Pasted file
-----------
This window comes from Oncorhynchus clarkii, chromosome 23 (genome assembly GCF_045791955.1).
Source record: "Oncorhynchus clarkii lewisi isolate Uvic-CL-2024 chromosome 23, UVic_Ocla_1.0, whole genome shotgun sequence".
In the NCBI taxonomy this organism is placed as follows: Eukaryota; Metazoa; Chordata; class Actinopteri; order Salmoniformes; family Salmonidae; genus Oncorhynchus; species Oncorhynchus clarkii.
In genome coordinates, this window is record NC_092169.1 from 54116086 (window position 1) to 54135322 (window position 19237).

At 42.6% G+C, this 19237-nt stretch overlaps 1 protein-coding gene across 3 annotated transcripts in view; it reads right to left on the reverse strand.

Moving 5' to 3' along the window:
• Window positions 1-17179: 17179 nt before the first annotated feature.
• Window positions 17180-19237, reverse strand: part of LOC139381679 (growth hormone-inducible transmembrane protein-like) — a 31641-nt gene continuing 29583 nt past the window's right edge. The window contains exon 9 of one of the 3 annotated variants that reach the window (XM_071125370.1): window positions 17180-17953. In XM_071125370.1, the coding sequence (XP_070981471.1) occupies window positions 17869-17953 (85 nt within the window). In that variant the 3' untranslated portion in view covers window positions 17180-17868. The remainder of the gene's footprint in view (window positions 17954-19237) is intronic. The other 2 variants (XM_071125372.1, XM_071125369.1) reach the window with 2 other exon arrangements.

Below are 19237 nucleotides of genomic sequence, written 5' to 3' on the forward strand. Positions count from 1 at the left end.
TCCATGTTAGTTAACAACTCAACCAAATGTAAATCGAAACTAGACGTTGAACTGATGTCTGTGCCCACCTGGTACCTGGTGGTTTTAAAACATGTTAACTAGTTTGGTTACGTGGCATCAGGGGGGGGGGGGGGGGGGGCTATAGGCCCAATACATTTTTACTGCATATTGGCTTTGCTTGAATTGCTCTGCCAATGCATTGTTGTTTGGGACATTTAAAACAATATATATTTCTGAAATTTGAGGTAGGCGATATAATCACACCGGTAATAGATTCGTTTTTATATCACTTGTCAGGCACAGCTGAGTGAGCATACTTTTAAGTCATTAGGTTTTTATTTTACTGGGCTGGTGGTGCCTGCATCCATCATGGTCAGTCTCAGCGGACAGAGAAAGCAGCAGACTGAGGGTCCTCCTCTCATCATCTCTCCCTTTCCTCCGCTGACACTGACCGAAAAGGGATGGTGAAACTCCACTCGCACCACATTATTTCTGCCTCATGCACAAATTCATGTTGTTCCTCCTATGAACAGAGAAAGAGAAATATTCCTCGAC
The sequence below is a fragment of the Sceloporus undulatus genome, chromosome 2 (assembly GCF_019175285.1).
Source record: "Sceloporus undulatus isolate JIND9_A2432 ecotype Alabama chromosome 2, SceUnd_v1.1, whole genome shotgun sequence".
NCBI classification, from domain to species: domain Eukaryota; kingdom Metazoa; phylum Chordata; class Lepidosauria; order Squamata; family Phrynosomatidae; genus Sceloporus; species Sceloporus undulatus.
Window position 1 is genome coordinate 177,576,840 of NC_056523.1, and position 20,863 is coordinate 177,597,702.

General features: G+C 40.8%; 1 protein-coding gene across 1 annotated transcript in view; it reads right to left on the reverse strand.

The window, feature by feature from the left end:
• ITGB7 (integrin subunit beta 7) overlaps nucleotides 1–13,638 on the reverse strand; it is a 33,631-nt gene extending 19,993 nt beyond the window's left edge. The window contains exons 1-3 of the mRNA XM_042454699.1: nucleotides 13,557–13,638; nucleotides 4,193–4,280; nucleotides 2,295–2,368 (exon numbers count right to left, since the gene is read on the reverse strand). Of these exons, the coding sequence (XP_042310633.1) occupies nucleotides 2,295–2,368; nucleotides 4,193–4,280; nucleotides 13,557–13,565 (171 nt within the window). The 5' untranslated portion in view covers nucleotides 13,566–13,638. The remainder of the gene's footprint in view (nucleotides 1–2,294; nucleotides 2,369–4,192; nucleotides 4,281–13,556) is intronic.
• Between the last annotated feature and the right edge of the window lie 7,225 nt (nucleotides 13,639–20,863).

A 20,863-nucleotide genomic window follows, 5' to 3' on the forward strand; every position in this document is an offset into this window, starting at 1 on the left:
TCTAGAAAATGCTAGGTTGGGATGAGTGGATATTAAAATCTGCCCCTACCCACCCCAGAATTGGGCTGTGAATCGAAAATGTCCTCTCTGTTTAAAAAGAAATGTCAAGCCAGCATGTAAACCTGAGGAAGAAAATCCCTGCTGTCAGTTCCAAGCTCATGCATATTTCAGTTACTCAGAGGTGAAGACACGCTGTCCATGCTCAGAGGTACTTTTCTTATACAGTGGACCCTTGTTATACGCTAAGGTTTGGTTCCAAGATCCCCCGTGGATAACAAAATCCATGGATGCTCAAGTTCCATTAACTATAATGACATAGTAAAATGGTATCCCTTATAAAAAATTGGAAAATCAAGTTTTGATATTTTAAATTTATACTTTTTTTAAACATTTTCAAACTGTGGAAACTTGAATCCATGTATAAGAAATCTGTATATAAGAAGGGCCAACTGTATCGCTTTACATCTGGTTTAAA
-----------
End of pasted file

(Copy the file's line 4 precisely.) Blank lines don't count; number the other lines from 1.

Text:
In genome coordinates, this window is record NC_092169.1 from 54116086 (window position 1) to 54135322 (window position 19237).